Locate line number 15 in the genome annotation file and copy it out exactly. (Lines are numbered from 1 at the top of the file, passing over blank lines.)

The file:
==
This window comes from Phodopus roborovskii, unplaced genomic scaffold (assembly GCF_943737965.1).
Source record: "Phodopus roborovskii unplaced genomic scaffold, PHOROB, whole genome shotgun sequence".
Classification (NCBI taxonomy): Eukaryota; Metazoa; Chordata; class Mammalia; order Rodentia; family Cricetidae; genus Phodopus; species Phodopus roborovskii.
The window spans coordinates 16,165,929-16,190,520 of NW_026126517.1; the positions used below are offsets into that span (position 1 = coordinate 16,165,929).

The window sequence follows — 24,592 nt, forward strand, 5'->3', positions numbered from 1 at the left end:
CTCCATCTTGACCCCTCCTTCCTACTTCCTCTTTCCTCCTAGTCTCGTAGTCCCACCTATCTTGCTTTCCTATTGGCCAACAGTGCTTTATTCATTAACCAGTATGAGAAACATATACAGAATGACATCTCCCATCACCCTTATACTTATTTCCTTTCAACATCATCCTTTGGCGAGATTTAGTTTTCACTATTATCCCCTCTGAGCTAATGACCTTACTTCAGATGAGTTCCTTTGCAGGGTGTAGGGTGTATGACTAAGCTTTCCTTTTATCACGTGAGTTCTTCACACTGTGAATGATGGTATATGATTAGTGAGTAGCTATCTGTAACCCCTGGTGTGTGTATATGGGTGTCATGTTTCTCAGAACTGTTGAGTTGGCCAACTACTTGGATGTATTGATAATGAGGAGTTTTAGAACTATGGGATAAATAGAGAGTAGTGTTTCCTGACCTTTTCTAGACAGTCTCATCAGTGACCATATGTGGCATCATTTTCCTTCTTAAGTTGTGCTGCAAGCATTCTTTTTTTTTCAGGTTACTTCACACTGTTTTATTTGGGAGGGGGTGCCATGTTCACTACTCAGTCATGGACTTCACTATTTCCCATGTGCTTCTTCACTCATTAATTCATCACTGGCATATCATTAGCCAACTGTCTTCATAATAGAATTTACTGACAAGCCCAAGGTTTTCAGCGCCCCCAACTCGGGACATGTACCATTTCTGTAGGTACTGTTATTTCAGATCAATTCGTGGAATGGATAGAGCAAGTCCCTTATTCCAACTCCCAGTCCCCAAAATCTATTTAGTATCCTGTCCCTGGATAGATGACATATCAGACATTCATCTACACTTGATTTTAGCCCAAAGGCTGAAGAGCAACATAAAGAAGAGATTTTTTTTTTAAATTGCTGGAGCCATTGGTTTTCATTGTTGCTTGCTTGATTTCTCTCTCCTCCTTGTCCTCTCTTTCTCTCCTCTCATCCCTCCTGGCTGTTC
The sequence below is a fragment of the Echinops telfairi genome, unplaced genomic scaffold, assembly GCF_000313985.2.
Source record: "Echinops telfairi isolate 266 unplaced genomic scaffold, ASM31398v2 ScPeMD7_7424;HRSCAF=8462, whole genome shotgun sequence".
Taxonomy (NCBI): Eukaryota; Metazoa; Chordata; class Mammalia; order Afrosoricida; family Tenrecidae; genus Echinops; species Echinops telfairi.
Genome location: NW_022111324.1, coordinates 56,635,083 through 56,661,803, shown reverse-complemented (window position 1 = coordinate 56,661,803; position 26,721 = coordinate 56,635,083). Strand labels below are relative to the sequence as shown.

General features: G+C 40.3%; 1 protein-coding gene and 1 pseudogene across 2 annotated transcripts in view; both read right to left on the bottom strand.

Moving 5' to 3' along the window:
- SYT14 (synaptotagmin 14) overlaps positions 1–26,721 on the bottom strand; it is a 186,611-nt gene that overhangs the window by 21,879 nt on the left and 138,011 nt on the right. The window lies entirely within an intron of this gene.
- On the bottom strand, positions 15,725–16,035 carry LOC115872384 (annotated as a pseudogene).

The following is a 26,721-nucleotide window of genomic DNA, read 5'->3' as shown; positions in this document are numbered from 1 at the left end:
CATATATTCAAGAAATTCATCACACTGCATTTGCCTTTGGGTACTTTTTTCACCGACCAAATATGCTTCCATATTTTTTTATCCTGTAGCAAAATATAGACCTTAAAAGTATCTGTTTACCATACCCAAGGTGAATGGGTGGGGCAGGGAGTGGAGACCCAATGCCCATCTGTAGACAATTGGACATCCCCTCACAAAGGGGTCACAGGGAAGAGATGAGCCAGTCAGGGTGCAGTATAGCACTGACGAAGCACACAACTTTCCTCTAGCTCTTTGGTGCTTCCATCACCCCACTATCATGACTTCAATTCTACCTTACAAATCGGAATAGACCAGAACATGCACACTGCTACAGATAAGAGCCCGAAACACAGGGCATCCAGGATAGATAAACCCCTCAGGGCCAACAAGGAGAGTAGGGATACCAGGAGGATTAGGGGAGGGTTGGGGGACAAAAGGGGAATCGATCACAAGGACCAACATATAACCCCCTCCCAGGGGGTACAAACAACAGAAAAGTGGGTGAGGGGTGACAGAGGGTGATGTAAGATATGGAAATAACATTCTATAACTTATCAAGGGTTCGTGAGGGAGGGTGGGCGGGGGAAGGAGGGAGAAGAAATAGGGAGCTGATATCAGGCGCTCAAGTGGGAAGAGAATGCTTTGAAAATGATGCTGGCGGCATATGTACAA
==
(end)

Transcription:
The following is a 26,721-nucleotide window of genomic DNA, read 5'->3' as shown; positions in this document are numbered from 1 at the left end: